A teaching specialist lays out some good habits to improve memory.
One learning method leads to another
We memorize a list of jobs to do that day or things to buy at the supermarket, then we talk about something else and, within minutes, we’ve forgotten everything. A child learns a poem one day, but the next can only remember bits of it. Short-term memory is artificial, explains Lieury in his publication. The problem is that most students fall back on little tricks, some good some bad. That’s almost the definition of a student who’s cramming. Lieury reminds us that, as early as St. Augustine, thinkers sensed the limited capacity of memory.
To increase the life-span of what we learn, we need to increase our memory cues — and diversify them as well. There are several forms of memory and thus several learning methods to be used in conjunction. Lieury lays out several types of memory: lexical memory (also referred to as the “bodywork” of words … spelling and pronunciation); semantic memory (which concerns the overall meaning of what we learn; memory of faces; memory of images); and procedural memory (skills like swimming, riding a bike, driving a car which, barring accident, hardly ever leave us).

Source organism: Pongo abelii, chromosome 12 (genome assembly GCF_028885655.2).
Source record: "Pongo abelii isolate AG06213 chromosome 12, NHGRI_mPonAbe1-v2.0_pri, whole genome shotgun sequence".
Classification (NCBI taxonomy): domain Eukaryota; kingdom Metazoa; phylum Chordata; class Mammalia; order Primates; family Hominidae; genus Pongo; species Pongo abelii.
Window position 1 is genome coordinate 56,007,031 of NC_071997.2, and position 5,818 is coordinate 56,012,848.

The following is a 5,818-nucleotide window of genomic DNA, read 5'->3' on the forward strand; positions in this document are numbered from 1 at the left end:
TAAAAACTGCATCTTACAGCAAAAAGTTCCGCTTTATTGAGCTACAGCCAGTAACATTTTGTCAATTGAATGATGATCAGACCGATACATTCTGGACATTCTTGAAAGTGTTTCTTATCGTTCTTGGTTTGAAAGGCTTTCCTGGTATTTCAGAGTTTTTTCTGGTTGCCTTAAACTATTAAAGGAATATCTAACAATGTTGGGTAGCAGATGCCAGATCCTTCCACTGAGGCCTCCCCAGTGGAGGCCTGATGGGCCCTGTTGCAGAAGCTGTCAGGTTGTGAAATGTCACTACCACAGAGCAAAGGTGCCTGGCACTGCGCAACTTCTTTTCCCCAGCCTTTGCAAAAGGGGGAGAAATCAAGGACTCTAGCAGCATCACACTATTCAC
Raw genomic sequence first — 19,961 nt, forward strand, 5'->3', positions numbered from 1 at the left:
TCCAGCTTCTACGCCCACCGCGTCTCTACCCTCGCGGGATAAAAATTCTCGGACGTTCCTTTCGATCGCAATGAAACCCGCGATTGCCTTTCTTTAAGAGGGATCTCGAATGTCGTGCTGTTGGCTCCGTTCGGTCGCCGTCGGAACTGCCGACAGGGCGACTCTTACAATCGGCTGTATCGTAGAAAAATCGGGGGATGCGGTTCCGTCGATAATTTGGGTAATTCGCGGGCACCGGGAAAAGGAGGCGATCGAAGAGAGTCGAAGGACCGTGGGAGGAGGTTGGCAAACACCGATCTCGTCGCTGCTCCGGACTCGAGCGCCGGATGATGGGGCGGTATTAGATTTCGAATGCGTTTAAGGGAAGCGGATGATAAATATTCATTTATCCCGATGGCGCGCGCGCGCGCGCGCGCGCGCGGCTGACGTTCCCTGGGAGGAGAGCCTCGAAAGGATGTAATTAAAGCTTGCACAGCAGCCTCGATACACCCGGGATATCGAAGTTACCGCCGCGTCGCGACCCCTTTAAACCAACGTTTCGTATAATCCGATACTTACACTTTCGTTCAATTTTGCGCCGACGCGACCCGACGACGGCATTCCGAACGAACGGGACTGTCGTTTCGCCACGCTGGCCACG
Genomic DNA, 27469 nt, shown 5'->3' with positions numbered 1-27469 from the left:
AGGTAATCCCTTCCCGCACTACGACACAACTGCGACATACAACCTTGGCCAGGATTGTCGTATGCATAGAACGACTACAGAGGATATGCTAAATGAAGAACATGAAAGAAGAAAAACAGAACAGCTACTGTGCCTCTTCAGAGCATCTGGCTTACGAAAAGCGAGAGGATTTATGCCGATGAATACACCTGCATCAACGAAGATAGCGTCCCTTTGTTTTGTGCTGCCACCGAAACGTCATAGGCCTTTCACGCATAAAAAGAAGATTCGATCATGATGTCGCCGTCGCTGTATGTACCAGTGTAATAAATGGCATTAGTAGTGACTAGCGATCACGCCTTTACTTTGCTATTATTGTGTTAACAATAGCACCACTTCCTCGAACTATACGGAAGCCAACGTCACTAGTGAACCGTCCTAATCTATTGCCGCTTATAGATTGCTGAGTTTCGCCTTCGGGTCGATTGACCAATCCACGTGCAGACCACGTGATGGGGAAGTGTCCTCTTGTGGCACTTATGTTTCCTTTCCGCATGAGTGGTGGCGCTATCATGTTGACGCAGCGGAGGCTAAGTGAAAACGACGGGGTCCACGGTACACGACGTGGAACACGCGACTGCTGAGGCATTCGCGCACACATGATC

Lieury reminds us of good ways to improve our memory: by summarizing and prioritizing information, reformulating and organizing cues for recall, lists of reminders, and mnemonic techniques. From a very early age, a child who tells the family what he learned that day can put it into practice through a board game, return to it through a picture book or a story, and thus come out a winner in the memory lottery.
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